The Queen of Spices: Saffron

This most precious of spices is known in Arabic as za’farān (زعفران), which is the origin of our English word.
In cooking it was used as an aromatic and, more frequently, to colour dishes, in which case it tended to be added at the end of the cooking process. It is also found in incense recipes and perfumes. The 13th-century anonyous Andalusian treatise recommends using saffron in pickled dishes and those with poultry that include vinegar and murrī.
It was also commonly referred to as kurkum, which actually denotes turmeric (Curcuma longa, a plant from the ginger family). The confusion between the two may also explain why kurkum does not appear in the cookery books. Then as now, there were complaints about unscrupulous market vendors adulterating saffron with turmeric, which, itself, was also often corrupted by mixing in ground pomegranate skins! According to some scholars, kurkum was the root of saffron. Medicinally, it was thought to strengthen the stomach, heart, liver, and complexion. However, physicians warned that it could also cause headaches, and the fact that it is poisonous — even lethal — at large doses. According to the pharmacologist al-Samarqandī (d. 1222), saffron enhances digestion, but cuts appetite and is harmful to the brain. It was also said to be an anaesthetic and diuretic. Because of its aphrodisiacal properties, the Prophet is said to have forbidden the wearing of clothes dyed with saffron for pilgrims who were in a state of ritual purity, and thus debarred from sexual activity.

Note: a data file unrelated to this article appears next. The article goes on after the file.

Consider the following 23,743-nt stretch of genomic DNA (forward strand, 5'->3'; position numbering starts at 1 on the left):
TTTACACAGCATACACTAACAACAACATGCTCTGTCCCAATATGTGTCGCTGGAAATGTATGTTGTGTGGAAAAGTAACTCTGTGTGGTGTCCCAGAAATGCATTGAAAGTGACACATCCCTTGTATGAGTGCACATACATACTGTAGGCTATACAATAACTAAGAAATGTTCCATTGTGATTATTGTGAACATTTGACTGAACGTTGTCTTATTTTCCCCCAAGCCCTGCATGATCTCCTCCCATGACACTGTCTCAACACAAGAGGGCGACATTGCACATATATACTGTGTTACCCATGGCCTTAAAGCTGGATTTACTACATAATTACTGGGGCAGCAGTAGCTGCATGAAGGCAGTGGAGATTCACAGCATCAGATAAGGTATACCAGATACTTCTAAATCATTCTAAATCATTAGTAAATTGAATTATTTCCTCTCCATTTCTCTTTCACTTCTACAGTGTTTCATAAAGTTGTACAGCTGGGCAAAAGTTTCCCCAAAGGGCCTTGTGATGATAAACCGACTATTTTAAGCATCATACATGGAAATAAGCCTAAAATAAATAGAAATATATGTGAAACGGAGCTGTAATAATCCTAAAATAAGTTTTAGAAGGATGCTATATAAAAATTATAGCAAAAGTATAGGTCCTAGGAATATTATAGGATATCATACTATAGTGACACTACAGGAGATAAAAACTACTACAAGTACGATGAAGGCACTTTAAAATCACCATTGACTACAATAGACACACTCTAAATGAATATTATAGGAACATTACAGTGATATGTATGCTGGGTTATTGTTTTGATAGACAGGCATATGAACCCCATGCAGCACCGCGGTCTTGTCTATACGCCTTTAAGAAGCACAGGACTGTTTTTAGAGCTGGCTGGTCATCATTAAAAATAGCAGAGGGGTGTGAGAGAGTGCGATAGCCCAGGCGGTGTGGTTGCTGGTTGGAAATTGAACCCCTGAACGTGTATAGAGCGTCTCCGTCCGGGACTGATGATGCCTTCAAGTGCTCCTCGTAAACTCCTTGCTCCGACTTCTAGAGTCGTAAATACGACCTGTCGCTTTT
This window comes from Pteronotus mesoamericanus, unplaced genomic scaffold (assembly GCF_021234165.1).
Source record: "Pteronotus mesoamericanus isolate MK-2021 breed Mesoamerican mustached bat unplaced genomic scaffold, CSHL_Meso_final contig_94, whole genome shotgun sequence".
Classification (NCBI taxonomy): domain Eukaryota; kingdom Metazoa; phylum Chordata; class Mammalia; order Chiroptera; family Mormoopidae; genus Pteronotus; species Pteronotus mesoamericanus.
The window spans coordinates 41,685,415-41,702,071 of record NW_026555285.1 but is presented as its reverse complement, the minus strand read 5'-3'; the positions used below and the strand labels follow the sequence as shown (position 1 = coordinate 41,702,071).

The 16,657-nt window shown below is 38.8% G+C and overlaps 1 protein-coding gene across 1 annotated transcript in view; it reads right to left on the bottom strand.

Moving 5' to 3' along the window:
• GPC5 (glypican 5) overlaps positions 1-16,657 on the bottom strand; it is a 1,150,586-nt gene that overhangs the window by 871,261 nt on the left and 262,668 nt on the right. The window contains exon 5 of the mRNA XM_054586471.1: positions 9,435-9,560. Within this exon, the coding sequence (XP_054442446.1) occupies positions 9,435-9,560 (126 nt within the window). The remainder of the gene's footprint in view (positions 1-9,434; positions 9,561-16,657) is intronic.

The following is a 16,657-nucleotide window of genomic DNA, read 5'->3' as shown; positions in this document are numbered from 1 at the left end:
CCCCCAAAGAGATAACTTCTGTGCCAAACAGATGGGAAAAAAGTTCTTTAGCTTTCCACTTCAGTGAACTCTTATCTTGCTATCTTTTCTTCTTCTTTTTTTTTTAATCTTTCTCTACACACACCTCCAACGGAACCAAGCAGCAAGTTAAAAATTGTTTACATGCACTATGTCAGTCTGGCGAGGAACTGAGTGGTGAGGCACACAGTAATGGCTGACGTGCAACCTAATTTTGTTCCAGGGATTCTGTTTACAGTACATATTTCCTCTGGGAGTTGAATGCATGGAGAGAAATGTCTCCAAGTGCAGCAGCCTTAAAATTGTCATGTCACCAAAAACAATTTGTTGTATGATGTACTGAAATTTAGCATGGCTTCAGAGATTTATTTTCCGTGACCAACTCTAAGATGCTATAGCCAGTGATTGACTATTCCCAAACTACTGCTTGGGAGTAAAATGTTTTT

Ostler Library MS7508, fol. 153b.

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